The history surrounding my favorite Danish esoteric shape isn’t quite as clean as my pedantic nature would prefer it to be, especially because of the relative modernity of the form (it’s not like I’m trying to get the name of the first human with enough guts to eat a lobster). As the catechism has it, the Blowfish originated with a Sixten form which he titled ‘Disk’ (though some attribute it to his son, Lars). The blowfish name (per se) actually originated from another Lars Ivarsson design, which did look somewhat more like a blowfish (in a very abstract way). Through the years, the degree of asymmetry, prominence of panels, the very title of the shape would vary from not only carver to carver, even within an individual carver’s interpretation, depending on the timeline.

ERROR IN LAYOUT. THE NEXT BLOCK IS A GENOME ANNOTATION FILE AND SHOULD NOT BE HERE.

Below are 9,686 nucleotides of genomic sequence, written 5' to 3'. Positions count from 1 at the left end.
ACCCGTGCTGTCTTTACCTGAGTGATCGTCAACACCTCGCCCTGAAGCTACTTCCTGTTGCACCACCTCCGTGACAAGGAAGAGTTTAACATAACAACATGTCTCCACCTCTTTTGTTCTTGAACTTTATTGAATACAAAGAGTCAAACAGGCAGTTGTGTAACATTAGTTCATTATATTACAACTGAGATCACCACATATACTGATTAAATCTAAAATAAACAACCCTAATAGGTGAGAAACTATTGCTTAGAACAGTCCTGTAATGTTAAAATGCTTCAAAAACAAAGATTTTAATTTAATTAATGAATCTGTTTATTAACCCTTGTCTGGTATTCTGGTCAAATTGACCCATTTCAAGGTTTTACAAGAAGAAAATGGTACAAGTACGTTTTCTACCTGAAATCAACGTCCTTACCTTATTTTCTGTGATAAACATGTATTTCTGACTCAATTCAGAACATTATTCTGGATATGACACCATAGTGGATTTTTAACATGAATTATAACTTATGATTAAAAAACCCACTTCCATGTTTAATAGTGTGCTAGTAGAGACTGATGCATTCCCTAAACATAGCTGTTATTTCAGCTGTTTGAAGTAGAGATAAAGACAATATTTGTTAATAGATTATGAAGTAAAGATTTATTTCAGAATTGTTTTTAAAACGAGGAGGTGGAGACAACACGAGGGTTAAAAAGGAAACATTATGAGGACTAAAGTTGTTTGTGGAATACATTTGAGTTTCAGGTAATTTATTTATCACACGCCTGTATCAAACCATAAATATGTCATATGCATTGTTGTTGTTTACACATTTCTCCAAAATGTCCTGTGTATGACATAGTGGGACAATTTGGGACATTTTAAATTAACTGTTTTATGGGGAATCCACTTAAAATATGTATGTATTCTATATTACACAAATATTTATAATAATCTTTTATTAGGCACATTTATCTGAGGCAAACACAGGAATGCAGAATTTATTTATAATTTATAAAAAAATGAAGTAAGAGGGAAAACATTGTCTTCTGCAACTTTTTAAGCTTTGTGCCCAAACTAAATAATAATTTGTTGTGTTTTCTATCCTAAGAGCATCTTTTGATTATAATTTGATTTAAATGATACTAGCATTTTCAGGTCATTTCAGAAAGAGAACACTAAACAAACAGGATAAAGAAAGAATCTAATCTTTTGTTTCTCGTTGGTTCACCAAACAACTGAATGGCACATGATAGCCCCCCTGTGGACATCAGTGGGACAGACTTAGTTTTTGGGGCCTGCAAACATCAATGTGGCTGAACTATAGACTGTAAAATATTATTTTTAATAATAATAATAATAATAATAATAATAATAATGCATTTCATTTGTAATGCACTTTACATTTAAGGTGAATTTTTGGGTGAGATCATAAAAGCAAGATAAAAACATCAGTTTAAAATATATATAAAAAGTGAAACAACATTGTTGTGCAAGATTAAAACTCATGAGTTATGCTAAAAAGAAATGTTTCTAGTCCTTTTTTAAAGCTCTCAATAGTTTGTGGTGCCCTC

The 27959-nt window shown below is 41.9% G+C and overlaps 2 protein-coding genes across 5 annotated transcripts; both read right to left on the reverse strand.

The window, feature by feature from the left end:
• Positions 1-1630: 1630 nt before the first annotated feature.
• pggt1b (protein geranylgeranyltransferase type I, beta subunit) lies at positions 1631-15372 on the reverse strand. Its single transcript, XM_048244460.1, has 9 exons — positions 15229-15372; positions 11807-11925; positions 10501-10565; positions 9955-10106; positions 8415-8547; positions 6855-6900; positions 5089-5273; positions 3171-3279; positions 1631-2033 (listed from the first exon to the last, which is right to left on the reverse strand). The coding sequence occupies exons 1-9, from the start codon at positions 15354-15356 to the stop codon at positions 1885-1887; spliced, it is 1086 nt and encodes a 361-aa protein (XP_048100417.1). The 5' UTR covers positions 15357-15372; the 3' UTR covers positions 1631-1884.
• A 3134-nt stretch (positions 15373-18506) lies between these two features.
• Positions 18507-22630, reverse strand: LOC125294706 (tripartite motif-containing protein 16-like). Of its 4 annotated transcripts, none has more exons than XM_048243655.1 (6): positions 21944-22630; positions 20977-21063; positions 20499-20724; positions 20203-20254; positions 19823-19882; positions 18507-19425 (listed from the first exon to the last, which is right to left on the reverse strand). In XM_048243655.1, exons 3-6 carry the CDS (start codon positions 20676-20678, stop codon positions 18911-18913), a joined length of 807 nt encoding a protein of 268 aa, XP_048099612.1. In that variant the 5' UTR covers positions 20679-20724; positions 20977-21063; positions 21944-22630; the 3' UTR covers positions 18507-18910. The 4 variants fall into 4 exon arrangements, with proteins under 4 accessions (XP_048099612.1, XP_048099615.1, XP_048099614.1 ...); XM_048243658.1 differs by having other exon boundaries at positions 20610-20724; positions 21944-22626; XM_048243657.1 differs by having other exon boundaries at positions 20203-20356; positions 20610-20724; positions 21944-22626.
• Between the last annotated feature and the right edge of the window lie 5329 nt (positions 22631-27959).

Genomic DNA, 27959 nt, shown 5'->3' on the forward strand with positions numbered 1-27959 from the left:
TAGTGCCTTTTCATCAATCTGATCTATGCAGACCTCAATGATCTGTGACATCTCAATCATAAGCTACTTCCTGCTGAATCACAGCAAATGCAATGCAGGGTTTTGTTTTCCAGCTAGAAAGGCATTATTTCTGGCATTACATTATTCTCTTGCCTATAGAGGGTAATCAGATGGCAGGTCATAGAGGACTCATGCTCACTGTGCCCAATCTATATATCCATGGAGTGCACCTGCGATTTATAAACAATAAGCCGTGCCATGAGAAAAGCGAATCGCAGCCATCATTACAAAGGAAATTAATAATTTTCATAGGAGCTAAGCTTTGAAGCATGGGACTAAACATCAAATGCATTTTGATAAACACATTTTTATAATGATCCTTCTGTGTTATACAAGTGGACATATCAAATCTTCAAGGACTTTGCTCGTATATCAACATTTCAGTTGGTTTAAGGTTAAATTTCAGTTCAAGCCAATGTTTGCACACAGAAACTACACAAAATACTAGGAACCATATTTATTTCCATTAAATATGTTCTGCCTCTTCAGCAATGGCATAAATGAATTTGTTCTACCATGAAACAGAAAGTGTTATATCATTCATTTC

Though, at times, the lines of what constitutes a Blowfish can be ephemeral, the fact that you are now gazing at the very zenith of the milieu should remain uncontested. At the risk of asking a question which might lead you to believe that I am as mad as a proverbial Hatter (ok, more so), can a pipe be too perfect? If so, this Jess Chonowitsch Fish might be there. I have held this piece-of-stunning for close to 45 minutes now, and I can’t tear my eyes from it. I cannot find any fault (and lord knows, I have tried), however I keen the edge of my critical side, this form softly deflects, dulls that edge and, impossibly, becomes a wee bit more beautiful. I've encountered Fish with obscenely perfect shaping, I have held a few which were so adorable that they almost melted my heart. This Jess Chonowitsch Fish is the first that has managed to do both simultaneously.
--R. ‘Bear’ Graves